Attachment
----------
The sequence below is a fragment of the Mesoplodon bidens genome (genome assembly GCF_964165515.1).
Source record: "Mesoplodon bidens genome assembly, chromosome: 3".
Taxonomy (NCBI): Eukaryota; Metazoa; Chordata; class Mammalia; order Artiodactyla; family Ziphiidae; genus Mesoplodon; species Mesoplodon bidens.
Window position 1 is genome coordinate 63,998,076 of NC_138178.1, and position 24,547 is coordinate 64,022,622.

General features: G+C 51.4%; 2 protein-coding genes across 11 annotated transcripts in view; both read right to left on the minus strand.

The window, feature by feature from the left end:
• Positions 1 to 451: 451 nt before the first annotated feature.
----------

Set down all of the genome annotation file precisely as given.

The sequence below is a fragment of the Mesoplodon bidens genome (genome assembly GCF_964165515.1).
Source record: "Mesoplodon bidens genome assembly, chromosome: 3".
Taxonomy (NCBI): Eukaryota; Metazoa; Chordata; class Mammalia; order Artiodactyla; family Ziphiidae; genus Mesoplodon; species Mesoplodon bidens.
Window position 1 is genome coordinate 63,998,076 of NC_138178.1, and position 24,547 is coordinate 64,022,622.

General features: G+C 51.4%; 2 protein-coding genes across 11 annotated transcripts in view; both read right to left on the minus strand.

The window, feature by feature from the left end:
• Positions 1 to 451: 451 nt before the first annotated feature.